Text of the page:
HAUSER’S MEMORY (1970)
Article 2082 by Dave Sindelar
Viewing Date: 11-27-2006
Posting Date: 4-25-2007
Directed by Boris Sagal
Featuring David McCallum, Susan Strasberg, Helmut Kautner
A doctor is given permission to perform an experiment by which one person’s memories may be passed on to another person through the use of RNA. When a suitable test subject cannot be found, the doctor volunteers to be the subject, but his assistant beats him to it. The assistant than begins a personality transformation as he recovers the memory of the donor; a scientist by the name of Hauser.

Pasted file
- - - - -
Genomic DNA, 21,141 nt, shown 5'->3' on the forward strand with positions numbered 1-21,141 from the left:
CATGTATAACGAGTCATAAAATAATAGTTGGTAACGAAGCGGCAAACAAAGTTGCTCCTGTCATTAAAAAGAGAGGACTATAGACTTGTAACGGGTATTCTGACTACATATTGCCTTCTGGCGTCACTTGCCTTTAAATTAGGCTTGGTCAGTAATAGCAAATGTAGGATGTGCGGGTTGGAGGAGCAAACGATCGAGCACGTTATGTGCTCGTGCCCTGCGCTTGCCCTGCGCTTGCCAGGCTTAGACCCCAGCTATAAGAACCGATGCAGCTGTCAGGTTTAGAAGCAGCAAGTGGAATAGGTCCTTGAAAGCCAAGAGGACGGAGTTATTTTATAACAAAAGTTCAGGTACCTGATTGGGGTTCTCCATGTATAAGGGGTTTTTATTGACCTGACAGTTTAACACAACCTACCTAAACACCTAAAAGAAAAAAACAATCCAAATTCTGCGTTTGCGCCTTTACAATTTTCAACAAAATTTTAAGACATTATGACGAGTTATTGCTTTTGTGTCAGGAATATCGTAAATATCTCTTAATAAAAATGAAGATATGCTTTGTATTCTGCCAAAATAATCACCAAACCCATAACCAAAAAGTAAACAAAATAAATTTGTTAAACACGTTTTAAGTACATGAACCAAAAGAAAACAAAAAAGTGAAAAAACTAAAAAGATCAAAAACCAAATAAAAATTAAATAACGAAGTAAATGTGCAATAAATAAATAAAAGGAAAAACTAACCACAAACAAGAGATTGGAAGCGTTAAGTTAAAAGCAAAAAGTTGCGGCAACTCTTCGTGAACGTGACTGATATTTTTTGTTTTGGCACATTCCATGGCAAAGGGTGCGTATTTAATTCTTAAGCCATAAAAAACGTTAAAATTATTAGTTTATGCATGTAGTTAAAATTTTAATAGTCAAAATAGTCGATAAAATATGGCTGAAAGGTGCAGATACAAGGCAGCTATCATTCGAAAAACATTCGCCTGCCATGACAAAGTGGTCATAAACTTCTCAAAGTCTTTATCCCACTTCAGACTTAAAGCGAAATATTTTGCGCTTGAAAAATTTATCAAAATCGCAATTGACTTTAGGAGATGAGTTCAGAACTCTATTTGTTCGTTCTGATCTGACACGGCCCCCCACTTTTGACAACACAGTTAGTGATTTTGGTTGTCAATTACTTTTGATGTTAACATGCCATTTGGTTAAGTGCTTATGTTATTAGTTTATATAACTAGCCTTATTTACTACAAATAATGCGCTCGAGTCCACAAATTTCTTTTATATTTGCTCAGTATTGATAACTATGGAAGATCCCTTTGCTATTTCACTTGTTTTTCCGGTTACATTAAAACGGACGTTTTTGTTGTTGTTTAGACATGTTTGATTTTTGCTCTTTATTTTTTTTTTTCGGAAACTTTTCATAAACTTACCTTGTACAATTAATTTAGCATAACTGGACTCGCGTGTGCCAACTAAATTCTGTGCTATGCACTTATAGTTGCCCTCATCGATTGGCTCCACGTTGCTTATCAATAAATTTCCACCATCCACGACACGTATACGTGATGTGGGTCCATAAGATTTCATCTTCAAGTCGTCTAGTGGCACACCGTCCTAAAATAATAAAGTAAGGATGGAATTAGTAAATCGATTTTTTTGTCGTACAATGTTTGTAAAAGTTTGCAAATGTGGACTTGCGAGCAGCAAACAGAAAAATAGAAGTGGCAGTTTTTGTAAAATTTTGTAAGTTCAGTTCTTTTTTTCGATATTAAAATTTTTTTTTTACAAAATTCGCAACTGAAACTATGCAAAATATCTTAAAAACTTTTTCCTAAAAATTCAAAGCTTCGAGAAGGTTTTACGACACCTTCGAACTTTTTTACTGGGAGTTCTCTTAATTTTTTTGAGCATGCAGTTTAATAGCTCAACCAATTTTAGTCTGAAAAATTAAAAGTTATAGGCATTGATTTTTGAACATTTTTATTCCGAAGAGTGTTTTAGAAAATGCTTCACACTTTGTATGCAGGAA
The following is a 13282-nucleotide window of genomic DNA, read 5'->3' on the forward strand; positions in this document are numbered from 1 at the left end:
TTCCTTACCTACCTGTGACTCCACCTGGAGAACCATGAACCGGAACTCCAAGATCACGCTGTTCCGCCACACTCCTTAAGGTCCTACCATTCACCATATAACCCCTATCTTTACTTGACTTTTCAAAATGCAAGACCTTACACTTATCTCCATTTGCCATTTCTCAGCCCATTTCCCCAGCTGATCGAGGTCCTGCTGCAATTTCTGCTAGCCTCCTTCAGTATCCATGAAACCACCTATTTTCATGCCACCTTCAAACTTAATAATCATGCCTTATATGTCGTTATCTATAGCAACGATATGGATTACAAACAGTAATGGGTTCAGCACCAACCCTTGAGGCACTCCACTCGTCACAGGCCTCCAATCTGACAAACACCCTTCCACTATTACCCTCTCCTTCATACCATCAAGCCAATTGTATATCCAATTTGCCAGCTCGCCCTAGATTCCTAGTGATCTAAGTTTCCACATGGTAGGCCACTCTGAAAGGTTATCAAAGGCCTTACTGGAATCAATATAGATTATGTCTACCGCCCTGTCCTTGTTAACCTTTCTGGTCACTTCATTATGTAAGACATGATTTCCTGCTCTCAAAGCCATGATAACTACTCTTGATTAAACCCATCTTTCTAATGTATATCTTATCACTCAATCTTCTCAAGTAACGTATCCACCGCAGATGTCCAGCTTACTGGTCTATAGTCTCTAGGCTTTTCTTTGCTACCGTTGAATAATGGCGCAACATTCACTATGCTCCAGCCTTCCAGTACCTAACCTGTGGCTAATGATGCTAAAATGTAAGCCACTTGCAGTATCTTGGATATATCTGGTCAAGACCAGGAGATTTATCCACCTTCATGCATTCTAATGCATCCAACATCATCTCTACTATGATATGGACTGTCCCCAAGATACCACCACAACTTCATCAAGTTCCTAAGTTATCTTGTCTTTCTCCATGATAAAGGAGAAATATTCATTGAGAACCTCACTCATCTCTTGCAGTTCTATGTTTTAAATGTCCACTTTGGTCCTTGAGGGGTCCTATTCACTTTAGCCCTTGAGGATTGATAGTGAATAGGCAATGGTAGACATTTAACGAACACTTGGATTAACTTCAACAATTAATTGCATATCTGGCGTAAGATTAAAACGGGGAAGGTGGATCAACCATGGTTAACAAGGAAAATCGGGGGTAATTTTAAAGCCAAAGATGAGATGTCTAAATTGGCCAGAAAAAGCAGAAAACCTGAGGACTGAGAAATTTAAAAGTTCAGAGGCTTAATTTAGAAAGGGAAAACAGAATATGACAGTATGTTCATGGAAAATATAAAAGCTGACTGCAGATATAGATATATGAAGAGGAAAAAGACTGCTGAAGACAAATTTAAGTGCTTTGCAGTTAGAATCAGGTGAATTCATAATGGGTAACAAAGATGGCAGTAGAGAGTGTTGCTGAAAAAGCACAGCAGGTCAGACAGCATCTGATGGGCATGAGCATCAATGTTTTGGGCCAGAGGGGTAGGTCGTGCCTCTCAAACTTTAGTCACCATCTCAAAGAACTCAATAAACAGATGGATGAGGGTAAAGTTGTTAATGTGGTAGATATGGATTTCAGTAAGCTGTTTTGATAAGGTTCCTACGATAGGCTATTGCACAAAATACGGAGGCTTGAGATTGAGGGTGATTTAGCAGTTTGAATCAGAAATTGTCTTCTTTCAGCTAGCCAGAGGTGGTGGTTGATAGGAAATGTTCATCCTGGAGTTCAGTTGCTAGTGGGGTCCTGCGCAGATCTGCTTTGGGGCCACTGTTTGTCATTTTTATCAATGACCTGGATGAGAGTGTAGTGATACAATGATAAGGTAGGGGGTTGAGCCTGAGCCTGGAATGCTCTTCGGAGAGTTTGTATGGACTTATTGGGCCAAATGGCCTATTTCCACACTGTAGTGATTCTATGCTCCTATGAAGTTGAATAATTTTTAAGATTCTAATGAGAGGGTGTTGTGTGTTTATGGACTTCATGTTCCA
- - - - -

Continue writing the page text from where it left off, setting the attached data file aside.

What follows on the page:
One of the moments that I most enjoy about this movie-watching series is when two consecutive movies dovetail in interesting ways. Yesterday’s movie, THE GROUNDSTAR CONSPIRACY, was a political thriller whose plot hinged upon the memories (or lack thereof) of the primary character, and here is another political thriller in which a man’s memories come into play. The movie looks surprisingly classy for a TV movie; in fact, if it weren’t for the language and a few specific scenes, I thought THE GROUNDSTAR CONSPIRACY looked more like a TV movie than this one did. This is a fairly good movie, with a strong (if slightly repetitive) performance by David McCallum as a man struggling with a new personality. The movie works best towards the beginning, but problems arise in the latter part of the movie; in particular, there are so many double agents and reversals of fortunes for the main character that it almost becomes a bit comic. The ending left me disappointed, though I’m not sure why; I’m guessing that it just didn’t come off as well as it could have. Still, it was the ending that reminded me of one of the opening credits; the movie was based on a novel by Curt Siodmak, and I suddenly recognized the strong resemblance to two other works by him; namely, DONOVAN’S BRAIN and BLACK FRIDAY, both stories about people being taken over by the personalities of others; it must have been a favorite theme of his.